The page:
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Esther 7 God's Surprising Sovereignty

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“God’s Surprising Sovereignty”

Esther 7


Haman the Agagite and

Mordecai the Jew          were enemies

- as were their race of people.

Haman the Agagite has been promoted over all the nobles in the land.

Mordecai the Jew simply worked at the king’s gate

-          but refused to bow down to Haman

Haman the Agagite tricked the king into passing into law an edict that cannot be revoked or changed. 

The edict stated that on a given day all the citizens of Persia were to ‘destroy, kill and annihilate’ the people in the land who (in Haman the Agagite’s words) did not obey the king.

The king did not care to know that these so-called trouble makes were the Jews.

And he did not know that his own wife, Esther was a Jew.

At Mordecai the Jew’s request,

and after three days of fasting and prayer,

Esther approached the king to make a plea for her life and the lives of all her people.

She invited the king and Haman the Agagite to a banquet that evening. 

As the wine was served after the meal the king asked Esther her petition. 

In the appropriate custom as to how to approach such a serious matter she invited the king and Haman the Agagite to a second banquet the next day.

Haman the Agagite was swollen with pride to be invited twice to a private banquet with the king and queen. 

However once again his pride was mortally wounded by Mordecai’s presence at the palace gate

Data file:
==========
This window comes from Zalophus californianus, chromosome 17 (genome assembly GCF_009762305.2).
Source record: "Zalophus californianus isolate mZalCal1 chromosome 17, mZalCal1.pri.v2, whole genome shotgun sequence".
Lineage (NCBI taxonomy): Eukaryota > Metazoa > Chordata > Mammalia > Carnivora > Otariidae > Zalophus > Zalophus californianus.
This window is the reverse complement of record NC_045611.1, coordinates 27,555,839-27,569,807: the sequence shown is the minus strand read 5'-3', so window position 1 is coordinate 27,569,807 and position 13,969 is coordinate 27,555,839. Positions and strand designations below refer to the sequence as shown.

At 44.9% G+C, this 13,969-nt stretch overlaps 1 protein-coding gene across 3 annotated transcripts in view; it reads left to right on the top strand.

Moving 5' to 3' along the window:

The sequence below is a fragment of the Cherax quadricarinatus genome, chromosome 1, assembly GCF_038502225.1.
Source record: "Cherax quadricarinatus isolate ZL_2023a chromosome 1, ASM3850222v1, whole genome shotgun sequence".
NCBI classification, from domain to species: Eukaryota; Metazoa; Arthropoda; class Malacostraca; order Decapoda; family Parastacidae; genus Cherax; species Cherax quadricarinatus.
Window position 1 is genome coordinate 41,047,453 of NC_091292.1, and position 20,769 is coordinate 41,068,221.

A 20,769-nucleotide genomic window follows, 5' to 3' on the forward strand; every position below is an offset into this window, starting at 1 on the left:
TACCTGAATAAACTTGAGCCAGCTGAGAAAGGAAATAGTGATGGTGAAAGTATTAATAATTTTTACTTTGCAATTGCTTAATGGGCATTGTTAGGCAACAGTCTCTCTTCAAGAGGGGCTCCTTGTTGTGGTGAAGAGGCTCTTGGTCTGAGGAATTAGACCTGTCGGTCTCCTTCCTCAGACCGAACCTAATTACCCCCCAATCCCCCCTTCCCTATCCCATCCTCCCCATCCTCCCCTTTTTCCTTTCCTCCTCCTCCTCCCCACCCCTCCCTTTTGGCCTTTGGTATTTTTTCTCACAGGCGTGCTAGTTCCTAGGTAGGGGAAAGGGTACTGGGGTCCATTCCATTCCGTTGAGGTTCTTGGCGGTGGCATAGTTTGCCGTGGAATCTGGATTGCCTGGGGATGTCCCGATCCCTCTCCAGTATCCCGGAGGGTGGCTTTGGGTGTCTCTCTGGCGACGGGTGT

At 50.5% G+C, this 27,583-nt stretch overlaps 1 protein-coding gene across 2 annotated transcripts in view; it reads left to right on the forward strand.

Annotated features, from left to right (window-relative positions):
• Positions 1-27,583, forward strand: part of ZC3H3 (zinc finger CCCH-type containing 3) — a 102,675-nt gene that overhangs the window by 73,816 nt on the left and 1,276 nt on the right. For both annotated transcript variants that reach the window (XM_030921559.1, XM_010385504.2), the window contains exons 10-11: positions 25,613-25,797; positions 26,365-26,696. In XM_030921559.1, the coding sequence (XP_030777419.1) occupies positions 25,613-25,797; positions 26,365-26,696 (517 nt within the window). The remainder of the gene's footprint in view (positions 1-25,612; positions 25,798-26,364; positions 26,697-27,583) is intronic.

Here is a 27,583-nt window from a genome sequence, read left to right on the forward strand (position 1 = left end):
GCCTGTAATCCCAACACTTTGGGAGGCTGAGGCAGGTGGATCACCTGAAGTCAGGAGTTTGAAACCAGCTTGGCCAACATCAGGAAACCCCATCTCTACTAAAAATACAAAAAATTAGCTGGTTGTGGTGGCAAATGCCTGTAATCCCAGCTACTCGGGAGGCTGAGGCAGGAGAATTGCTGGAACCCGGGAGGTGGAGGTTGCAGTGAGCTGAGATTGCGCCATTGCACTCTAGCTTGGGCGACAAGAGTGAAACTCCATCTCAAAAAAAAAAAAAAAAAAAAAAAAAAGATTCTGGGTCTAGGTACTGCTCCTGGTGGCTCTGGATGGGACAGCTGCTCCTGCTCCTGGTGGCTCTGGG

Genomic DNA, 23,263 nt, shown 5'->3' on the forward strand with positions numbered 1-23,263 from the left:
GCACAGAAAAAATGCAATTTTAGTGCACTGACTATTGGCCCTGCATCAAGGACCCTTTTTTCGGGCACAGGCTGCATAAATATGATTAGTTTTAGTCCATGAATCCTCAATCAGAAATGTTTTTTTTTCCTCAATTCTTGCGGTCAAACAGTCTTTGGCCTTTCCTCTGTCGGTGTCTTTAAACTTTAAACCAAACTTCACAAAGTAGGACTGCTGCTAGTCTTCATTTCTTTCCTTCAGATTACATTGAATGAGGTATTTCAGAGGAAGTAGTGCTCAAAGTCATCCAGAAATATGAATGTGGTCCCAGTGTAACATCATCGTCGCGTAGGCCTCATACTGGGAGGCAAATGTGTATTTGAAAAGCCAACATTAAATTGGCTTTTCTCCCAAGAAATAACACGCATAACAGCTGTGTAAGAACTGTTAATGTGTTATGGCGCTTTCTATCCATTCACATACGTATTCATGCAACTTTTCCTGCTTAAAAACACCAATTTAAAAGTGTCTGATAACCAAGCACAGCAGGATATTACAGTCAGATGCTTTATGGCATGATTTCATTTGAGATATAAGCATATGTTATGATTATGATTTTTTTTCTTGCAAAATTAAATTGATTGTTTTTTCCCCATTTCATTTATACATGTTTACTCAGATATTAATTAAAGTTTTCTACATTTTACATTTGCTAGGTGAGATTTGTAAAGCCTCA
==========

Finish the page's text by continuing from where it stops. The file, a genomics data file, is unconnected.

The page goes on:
and his continued refusal to pay Haman the honor he felt belonged to his exalted position.

At his wife’s suggestion, Haman the Agagite had a gallows built 75 feet high. 

His plan was to ask the king first thing in the morning to have Mordecai hanged.

However, God had different plans. 

That very night the king could not sleep and had his chronicles read to him. 

He discovered that Mordecai, the Jew had saved his life by uncovering a plot to assassinate the king. 

He decided that Mordecai should be honored and looked for someone to give him advice.

There was Haman, waiting in the early dawn for an audience with the king.

“Haman, what is an appropriate way to honor a man whom the king desires to honor?”  The king asked - but he did not tell Haman who this person was.

Haman, certain he was the one the king desired to honor listed off the greatest honor he could imagine. 

Then, in a great reversal, the king asked Haman to bestow this honor on Mordecai, the Jew!

Haman returned home completely humiliated and now his wife predicted that Mordecai, the Jew would yet be the cause of Haman’s complete demise.

We pick up the story as a somewhat less enthusiastic Haman is being ushered out of his house and hastened to the palace for the second banquet with the king and queen.

Esther 7:1 – 10      Read

In the end – God wins!

At the right moment, Esther worked her king into anger against the evil she had revealed. 

Meeting his anger she then pointed her finger revealing to the king his most trusted advisor, Haman was the evil one.

Haman’s downward spiral continued as he pleaded with the queen for his life. 

The king used this scene, which can be interpreted as sexual advances on the queen, as the excuse for the execution of Haman.